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Job Retention Scheme masks true scale of unemployment

Joanne Frew, National Head of Employment at global legal business, DWF, comments on the latest ONS Labour market overview and employment figures for July 2020. She said:

"The latest ONS employment statistics show the largest quarterly decrease in employment from May to July 2009. The number of employees in the UK on payrolls is down by around 730,000 compared with March 2020. The figures show that employment is weakening; however, unemployment, i.e. the number of people looking for work, is largely unchanged due to economic inactivity. Reports indicate that many people are out of work but not currently looking for work. One explanation for this could be the number of people who have struggled with childcare issues during the pandemic. With schools opening in Scotland this week and expected to open elsewhere in September, it is likely there will be a sharp increase in people looking to return to the job market.

"The Coronavirus Job Retention Scheme (CJRS) will also inevitably be masking the true scale of unemployment. Figures are expected to surge in October when the Scheme closes. Although the Government has launched the Job Retention Bonus to help incentivise employers to bring employees back from furlough, longer-term strategies will need to be implemented to help tackle unemployment. 

"The latest figures show that the three months to June 2020 saw notable falls in pay; total nominal pay fell by 1.2% on the year, and regular nominal pay fell by 0.2%. However, sectors where the highest percentage of employees have returned to work from furlough, including wholesaling, retailing, hotels, restaurants and construction saw a slight improvement in pay growth for June 2020. With the Government's scheme "Eat Out to Help Out", these figures can be expected to continue to improve in the hospitality sector throughout August."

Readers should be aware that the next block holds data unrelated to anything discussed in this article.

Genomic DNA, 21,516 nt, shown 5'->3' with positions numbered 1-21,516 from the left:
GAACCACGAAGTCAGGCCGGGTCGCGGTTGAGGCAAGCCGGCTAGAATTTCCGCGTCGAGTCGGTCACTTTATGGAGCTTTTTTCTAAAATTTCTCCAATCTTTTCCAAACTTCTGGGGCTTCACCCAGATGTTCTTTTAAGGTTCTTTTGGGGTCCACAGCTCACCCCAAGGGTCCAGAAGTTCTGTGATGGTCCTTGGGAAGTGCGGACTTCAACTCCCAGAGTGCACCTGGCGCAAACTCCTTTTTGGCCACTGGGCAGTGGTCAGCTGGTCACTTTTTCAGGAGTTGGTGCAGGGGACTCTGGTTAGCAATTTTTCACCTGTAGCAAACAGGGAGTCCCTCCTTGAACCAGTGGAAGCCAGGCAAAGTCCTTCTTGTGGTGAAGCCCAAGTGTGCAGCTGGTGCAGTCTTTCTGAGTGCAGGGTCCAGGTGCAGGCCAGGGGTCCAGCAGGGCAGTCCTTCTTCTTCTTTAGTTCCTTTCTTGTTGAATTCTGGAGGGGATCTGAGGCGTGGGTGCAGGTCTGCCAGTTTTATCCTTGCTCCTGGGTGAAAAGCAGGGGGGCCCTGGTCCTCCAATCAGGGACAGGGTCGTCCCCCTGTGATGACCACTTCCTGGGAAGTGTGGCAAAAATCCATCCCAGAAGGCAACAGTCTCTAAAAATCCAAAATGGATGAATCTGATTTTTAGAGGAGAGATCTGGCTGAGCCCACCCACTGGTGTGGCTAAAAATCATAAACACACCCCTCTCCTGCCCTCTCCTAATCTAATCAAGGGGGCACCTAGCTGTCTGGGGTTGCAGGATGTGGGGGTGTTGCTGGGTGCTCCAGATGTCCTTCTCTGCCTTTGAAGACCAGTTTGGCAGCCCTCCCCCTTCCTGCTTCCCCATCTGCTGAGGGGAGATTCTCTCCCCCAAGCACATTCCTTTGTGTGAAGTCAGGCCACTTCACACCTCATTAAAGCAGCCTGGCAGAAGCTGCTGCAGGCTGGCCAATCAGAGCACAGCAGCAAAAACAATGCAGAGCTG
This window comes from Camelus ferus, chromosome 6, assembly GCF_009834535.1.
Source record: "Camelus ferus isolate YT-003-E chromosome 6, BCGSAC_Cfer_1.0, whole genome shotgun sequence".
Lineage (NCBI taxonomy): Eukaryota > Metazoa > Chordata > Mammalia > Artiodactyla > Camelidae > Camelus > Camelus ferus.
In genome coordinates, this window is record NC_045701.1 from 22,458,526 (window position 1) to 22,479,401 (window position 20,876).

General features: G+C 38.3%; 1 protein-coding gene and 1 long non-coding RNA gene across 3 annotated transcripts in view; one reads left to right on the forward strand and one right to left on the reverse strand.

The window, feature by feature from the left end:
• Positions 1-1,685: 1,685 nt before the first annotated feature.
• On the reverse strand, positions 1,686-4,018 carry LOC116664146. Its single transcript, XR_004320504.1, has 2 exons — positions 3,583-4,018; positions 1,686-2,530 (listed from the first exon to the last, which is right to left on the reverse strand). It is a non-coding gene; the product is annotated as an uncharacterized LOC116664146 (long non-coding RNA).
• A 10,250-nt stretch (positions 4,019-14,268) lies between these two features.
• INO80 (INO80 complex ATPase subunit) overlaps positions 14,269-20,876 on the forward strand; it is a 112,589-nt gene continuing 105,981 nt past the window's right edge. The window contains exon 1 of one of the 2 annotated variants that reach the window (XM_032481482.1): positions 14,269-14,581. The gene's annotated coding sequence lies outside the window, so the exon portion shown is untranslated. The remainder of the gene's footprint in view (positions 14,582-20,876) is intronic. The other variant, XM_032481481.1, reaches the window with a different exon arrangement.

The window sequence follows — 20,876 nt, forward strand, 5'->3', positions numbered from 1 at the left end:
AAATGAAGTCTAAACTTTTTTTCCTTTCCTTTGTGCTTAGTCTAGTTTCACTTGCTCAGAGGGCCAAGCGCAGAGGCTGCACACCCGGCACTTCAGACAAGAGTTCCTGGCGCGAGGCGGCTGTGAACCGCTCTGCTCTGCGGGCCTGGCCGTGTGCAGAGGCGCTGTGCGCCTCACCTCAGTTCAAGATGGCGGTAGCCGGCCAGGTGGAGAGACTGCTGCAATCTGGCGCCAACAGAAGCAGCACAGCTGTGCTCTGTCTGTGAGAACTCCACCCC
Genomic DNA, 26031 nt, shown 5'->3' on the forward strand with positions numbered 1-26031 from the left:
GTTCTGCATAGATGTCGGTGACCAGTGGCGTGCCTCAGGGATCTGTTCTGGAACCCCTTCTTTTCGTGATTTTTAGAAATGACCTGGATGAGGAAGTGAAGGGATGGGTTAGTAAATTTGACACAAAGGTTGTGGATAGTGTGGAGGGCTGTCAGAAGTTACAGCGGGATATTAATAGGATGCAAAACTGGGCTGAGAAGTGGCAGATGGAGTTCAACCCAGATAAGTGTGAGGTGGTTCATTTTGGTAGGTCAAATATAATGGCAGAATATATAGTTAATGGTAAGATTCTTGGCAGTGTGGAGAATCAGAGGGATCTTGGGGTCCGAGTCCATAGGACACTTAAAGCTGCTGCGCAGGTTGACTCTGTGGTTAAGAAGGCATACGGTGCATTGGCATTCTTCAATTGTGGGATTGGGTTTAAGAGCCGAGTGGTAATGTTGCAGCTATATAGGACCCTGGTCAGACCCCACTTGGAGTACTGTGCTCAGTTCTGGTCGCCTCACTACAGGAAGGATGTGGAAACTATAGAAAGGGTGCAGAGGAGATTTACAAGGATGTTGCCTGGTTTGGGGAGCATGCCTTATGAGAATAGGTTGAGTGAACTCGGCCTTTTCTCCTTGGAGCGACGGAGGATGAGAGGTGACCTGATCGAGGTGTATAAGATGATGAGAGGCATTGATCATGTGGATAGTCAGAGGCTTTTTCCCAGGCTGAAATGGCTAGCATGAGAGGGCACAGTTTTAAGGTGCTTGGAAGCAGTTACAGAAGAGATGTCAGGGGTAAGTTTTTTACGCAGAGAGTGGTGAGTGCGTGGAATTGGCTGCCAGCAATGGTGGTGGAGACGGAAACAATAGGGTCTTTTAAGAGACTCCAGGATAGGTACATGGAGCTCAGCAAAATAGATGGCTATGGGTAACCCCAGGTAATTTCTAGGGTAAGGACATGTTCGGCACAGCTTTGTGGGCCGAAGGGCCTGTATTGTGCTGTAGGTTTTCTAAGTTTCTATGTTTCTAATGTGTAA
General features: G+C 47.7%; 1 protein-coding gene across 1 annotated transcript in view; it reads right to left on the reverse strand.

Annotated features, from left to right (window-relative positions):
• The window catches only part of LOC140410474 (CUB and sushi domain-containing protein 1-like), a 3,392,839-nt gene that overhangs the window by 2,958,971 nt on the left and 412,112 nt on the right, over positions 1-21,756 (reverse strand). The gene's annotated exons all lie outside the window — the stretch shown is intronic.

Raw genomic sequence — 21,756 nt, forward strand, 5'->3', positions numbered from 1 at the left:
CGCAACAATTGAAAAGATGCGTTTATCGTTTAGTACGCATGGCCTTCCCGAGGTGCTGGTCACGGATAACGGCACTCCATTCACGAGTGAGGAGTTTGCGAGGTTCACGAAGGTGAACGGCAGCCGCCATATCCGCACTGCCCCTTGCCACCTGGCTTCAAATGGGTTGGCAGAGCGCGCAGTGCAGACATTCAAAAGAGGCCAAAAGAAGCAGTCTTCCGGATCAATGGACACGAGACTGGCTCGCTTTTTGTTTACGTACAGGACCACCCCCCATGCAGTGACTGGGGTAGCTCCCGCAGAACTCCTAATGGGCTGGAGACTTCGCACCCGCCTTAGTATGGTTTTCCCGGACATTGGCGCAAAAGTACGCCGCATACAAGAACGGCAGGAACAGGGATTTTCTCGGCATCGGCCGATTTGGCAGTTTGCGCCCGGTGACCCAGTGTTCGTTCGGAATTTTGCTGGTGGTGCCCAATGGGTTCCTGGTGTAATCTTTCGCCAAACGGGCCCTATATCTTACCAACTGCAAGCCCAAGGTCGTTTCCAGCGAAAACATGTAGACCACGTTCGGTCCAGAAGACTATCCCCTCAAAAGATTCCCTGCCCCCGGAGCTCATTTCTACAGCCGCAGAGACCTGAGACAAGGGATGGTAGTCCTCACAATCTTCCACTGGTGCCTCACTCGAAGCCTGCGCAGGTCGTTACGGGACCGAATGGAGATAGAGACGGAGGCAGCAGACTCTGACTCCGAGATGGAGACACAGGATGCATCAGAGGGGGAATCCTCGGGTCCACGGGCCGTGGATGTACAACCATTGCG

"The ONS figures show that the youngest workers, oldest workers and those in manual or elementary occupations are most likely to be temporarily away from paid work. These statistics are a cause for concern as reintegrating these groups into the labour market may be challenging.

"With several local lockdowns and predictions of a possible second wave of COVID-19, it is unlikely that we will see any immediate improvement in the employment figures. However, as employers diversify and adapt to the new normal, we may see the statistics level out once the impact of the closure of the CJRS has taken effect."

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